Losers: Low skill workers in the high-income country..
If low-skill workers in the high-income country are the ones we care most about (I am not saying we should; just offering that for the sake of discussion), then the question is whether the best way to help them is by discouraging trade with low-wage countries, or whether there are other kinds of policies–education, training, income transfers, etc. that would give them more help at less cost to all of the parties that would lose from trade restrictions.
"Losers: Low skill workers in the high-income country.. "
And the taxpayers who inevitably support them. Just because they don't have jobs doesn't mean they're moving to Cuba.
"the question is whether the best way to help them is by discouraging trade with low-wage countries, or whether there are other kinds of policies–education, training, income transfers, etc."
But the context of the discussion was libertarianism and the possible policies of a self-described libertarian candidate. Libertarianism as I understand it is not generally welcoming of income transfers and so forth. And I see limited value in advanced education for a displaced blue collar worker with an IQ of 78. Their prospects as mechanical engineers are limited.
"I afraid I see enduring truth in the old idea that two countries both benefit when each trades by exporting goods in which it has a comparative advantage."
I do too, though much less so when labor cost is the "advantage." The high quality of French wines may well have stimulated better quality from American vintners. Siemens (German) industrial controls offer significant technology and force American competitors to up their game. What is the competitive advantage of cheap labor? We don't get access to that cheap labor without significant technology transfers (a cost that is generally socialized for private profit). And what competition does cheap labor stimulate? Automation, arguably. But automation is expensive except for products with very long projected sales lives. So what? More efficiently marginalizing the lower socio-economic stratum?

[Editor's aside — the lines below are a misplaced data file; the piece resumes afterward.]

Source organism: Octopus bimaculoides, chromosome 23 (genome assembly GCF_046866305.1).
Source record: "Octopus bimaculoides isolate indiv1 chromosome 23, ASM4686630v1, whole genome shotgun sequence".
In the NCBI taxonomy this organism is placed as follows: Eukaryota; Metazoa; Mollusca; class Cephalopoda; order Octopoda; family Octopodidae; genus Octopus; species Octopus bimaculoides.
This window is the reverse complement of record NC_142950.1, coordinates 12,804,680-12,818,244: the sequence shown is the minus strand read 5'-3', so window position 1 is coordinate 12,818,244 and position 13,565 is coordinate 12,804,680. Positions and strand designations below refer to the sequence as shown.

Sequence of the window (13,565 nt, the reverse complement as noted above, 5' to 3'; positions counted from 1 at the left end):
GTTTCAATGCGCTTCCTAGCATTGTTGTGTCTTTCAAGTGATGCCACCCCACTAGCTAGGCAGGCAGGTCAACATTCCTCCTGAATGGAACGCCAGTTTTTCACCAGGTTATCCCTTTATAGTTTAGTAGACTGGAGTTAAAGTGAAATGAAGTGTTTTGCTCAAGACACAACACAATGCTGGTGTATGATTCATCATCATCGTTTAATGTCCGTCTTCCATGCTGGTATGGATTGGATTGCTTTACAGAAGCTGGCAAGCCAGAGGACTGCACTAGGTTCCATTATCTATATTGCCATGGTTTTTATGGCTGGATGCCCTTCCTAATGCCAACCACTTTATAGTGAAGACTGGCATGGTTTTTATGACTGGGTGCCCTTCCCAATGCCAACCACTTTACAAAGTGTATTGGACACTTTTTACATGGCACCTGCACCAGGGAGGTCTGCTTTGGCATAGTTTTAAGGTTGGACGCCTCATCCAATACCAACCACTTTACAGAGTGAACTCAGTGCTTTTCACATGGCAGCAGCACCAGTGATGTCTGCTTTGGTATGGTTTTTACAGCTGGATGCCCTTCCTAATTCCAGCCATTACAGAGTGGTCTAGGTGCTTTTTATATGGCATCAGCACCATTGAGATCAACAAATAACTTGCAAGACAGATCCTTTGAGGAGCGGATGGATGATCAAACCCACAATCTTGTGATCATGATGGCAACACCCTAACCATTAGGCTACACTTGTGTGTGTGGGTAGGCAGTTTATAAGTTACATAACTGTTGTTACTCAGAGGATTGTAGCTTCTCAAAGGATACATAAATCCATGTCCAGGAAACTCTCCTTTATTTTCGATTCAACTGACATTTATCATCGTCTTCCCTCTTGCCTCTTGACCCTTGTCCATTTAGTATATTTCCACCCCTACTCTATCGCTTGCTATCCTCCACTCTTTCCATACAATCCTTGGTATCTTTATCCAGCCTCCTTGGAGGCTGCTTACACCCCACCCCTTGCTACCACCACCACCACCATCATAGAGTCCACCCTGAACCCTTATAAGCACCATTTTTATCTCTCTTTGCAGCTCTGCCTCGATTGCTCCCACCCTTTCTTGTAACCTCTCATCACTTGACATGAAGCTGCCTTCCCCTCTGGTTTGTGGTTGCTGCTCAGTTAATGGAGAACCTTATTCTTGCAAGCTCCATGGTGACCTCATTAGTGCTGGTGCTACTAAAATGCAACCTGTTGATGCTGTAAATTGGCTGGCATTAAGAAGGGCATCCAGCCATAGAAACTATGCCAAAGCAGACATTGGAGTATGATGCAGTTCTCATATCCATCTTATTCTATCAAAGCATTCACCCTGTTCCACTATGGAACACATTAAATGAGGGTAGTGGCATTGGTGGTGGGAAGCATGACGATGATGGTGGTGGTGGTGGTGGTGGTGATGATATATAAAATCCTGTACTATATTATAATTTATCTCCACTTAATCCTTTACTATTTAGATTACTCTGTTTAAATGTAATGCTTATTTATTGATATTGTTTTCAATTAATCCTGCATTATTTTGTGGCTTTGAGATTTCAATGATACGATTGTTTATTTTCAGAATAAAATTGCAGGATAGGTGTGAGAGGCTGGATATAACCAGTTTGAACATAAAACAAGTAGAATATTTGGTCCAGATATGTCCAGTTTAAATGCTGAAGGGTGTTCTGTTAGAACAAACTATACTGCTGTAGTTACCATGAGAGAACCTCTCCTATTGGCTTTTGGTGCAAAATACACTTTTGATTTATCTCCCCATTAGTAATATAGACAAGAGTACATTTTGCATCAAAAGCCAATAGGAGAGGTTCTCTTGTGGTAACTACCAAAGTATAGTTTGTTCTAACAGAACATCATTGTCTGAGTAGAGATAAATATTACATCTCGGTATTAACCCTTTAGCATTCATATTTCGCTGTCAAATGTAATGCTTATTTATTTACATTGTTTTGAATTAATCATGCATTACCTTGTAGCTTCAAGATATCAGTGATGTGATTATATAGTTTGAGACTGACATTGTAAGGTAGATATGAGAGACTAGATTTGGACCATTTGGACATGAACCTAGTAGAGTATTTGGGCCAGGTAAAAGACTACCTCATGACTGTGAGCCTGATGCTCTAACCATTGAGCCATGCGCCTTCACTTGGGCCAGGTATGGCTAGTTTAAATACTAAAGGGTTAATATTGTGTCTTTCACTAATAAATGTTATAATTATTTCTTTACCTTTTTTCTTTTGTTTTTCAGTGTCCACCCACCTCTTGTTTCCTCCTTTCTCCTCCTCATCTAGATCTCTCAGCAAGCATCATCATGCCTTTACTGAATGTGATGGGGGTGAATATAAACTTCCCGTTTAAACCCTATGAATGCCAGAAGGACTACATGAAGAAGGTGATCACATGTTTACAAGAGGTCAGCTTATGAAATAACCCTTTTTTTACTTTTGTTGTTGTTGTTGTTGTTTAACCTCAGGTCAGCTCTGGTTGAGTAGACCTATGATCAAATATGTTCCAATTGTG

Economics is a tool and profit should not be, in my estimation, the ultimate focus human life. I do not want to live in a society where a significant fraction of the population lives on largesse whether governmental or private, where those people do not participate in the economic life of their community, where they form a population apart. The social pathologies that accompany that are not worth the price.
I guess that, in part, is why we have elections.
[…] by JustSysadminThings [link] […]
Golden Rule? What could be more wrong-headed? The federal government is not a household, and does not need to balance its books. It prints the money, for crying out loud. With a balanced budget, even in the long-term structural sense, where is the money going to come from for secular growth? The Fed doesn't make net money, but only borrows and lends. Banks make credit, but also keep the loans on their books, and are unstable to boot. High-power money comes from one place, and that is government spending. Whether it also issues bonds is a matter of indifference.. they do not "soak up" anything that would cause inflation. And where is inflation now? Nowhere to be seen. Thus, there is no fiscal mess at all, whatever the deficit is. This is all basic modern monetary economics, and I would urge you and other readers to get familiar with it, as it describes the monetary system far more accurately than other current models. http://neweconomicperspectives.org/modern-monetar…